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Do cloud service providers scare you?

In this podcast, Dyn's Mike Kane talks about his ideas for how reluctant businesses can get more comfortable with cloud service providers.

With cloud technology now mainstream, enterprises are using it as a foundation for their planning and marketing efforts. Even so, they still have concerns about cloud security, vendor lock-in and loss of control with an infrastructure that is no longer down the hall in an on-premises data center. SearchCloudApplications spoke with Mike Kane, a senior product manager for performance assurance at Dyn, a cloud-based Internet performance company in Manchester, N.H. He noted that many IT departments started in cloud computing by putting their faith into a single cloud service provider.

Today, that has given rise to the fear of vendor lock-in, driving the desire to break out of that box.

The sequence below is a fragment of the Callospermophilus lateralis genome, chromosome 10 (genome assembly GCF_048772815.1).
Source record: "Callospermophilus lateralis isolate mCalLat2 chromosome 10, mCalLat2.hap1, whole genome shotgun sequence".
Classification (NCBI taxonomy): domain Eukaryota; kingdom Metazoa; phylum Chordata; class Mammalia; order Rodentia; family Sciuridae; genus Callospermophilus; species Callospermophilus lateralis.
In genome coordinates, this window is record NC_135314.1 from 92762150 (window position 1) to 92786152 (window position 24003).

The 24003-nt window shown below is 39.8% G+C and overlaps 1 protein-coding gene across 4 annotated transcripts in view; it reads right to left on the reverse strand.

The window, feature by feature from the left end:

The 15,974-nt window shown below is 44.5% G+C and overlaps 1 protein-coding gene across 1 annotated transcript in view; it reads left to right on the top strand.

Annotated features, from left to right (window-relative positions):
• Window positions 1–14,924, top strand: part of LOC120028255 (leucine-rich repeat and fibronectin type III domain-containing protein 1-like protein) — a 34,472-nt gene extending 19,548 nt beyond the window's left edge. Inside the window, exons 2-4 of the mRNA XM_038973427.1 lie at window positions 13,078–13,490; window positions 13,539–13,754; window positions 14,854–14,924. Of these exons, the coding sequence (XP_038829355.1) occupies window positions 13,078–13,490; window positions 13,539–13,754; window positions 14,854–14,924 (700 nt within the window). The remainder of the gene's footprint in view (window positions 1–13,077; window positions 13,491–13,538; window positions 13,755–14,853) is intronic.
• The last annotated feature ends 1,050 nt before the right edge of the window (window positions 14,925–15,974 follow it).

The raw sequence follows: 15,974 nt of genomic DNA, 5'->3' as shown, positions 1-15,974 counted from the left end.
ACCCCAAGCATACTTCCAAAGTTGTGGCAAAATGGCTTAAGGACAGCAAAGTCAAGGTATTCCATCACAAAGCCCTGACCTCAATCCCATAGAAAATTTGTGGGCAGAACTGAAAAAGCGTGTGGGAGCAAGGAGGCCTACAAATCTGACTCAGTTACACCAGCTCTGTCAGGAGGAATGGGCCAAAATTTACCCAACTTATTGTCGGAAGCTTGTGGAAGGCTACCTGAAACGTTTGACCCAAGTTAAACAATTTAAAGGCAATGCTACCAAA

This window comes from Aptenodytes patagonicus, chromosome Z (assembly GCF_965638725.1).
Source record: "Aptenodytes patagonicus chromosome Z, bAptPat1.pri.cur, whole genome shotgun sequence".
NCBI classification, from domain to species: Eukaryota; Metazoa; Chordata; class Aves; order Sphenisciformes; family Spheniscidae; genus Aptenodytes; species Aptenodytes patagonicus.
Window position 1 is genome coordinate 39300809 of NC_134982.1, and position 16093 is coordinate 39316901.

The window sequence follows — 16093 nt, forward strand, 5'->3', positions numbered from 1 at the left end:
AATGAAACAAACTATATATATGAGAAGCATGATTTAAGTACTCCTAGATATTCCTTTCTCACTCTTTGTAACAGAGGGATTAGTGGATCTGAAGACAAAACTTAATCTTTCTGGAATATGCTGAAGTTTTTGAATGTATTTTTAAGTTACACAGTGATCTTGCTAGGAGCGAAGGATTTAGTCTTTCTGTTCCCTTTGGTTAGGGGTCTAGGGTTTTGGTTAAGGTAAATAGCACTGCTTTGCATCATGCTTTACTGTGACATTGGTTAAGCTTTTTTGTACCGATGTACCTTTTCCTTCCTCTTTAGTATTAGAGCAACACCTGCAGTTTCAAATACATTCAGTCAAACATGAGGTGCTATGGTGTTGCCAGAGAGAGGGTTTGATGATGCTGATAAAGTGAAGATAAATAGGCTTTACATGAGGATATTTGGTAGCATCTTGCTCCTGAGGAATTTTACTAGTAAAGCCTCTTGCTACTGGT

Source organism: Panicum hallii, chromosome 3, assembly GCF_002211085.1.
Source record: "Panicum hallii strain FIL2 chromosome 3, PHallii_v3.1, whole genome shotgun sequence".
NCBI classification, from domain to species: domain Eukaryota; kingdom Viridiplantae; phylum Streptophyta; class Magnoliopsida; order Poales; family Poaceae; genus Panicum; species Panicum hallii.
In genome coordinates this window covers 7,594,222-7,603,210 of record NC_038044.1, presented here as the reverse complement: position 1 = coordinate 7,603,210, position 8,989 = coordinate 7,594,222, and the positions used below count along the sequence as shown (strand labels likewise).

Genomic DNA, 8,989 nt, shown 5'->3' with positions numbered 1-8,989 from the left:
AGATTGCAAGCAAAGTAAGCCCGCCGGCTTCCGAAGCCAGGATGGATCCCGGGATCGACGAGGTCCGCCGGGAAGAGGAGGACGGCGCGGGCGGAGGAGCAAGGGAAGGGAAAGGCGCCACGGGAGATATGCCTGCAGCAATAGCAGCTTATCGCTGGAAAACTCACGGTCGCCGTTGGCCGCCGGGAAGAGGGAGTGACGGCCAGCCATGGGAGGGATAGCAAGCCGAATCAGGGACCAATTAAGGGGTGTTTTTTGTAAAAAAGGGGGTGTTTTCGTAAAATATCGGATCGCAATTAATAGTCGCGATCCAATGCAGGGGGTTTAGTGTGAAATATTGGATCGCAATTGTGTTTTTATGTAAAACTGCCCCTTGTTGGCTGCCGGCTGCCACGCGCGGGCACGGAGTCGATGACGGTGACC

Kane explained that with proper policy control, it's now possible to distribute assets among multiple clouds or data center locations. "Having context gives you choice based on a business issue or technical issue that will allow you to use the right resource at the right time," Kane said. It also opens the door for a tiered user model in which customers willing to pay for faster response times can interact with higher-powered network and server resources.

A crucial concern is that when companies sign with a cloud service provider, they often have no say in the network service providers used or communications paths that are taken around the globe. Those paths could go through Eastern Europe, which an enterprise might find less than appealing, primarily due to security concerns. Kane calls this "the dirty little secret of cloud service providers." Cloud providers, he explained, have multiple locations and work to get your assets as close to your customers as possible. But, as the business grows and develops customers in other regions, cloud performance would likely benefit from a redistribution of assets and an increase in server locations. This scenario also is advantageous because it provides backup and load balancing. A cloud service provider should be able to provide multilocation, backup and load balancing for an existing customer without additional cost, Kane said.

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